The Buchenwald Boys and their families, like other Jews under German occupation, experienced extreme hardship and loss. They were forced to wear yellow stars sewn as badges on their clothing. They were removed from schools and their parents and other family members were expelled from their jobs. Their families’ businesses were seized by the Nazis who incited chaotic and violent riots in many towns. Many were brutally evicted from their homes and incarcerated within designated areas or ghettos, as a short-term step in what was to become the near annihilation of the Jews of Europe.
By 1940, most of the Boys and their families had been moved into overcrowded, unsanitary ghettos, in or near their hometowns, where many suffered from disease or malnutrition. Henry S, who moved to Lodz, Poland before the outbreak of the War, described the poverty and hunger in the ghetto built where he and his family lived. He told how they did not know anything about the difficulties in the world outside of their ghetto.
Salek R, together with the Jews of Czestochowa, Poland, was forced into the ghetto established in that town. The Jewish Council in the ghetto, under the work orders imposed by the occupying Germans, selected Salek, then a young boy, to clean the Gestapo officers’ living quarters.
The Boys recalled how they had managed to survive the ghettos’ harsh conditions. For example, Henry S attributed his survival in the Lodz Ghetto to being able to find food, such as scraps of potato peel from the kitchen. Joe S, who was only 8 when the Germans invaded his town of Kozienice, Poland, told how he was young and small enough to sneak out of the ghetto, undetected, to scavenge for food to smuggle back in to his starving family.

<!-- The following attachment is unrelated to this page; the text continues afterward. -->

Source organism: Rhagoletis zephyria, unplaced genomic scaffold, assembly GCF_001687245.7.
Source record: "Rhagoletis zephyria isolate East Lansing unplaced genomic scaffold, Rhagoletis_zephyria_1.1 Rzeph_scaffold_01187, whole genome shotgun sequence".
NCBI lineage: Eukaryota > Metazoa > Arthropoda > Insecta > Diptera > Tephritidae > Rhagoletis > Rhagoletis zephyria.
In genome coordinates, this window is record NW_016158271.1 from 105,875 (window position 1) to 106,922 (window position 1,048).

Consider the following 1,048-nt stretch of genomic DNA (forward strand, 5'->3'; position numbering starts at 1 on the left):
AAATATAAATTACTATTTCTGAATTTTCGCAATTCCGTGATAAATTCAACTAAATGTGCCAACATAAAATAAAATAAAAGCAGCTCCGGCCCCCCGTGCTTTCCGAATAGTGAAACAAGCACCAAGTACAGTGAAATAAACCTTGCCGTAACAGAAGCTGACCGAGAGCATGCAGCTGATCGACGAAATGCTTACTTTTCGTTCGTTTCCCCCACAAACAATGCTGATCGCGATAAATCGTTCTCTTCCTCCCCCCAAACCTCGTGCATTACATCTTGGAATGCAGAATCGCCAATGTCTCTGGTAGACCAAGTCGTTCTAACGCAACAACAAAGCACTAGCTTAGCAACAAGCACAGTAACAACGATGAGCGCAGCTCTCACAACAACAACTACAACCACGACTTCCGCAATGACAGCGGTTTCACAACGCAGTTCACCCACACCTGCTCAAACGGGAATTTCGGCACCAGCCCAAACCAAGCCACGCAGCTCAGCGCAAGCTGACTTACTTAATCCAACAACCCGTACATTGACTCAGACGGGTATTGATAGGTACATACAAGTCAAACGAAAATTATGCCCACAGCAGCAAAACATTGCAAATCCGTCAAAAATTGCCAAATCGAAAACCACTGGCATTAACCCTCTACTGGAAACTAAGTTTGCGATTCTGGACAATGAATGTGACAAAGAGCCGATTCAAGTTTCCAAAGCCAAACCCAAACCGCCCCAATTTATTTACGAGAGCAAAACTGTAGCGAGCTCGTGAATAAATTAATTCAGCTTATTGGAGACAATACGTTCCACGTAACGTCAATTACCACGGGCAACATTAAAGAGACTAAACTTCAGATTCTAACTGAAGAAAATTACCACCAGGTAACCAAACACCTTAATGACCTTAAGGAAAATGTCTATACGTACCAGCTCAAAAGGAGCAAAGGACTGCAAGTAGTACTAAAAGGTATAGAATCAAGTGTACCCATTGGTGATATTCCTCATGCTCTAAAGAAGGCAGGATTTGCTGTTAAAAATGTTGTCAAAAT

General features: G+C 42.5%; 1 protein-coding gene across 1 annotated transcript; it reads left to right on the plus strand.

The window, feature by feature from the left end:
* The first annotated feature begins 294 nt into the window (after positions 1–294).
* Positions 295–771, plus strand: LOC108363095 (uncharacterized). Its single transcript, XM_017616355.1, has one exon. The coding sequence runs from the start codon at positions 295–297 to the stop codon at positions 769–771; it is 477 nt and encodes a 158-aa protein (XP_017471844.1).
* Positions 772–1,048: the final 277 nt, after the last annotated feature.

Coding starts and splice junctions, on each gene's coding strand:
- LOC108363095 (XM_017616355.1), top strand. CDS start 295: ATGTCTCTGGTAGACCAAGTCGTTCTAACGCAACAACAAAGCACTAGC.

Gabriel R, who had been in the Lodz Ghetto, had been lucky to avoid deportation and subsequent extermination, thanks to the protection of his uncle, who was in a position of influence as the chief accountant for Mordechai Chaim Rumkoski, the head of the Lodz Ghetto Jewish Council.
Salek R explained that he survived the Czestochowa Ghetto because he was artistic as well as lucky. In the ghetto, the Germans recognised that he was able to draw, so they put him to work as a calligrapher for their recordkeeping. Some of the German officers asked him to privately paint their portraits.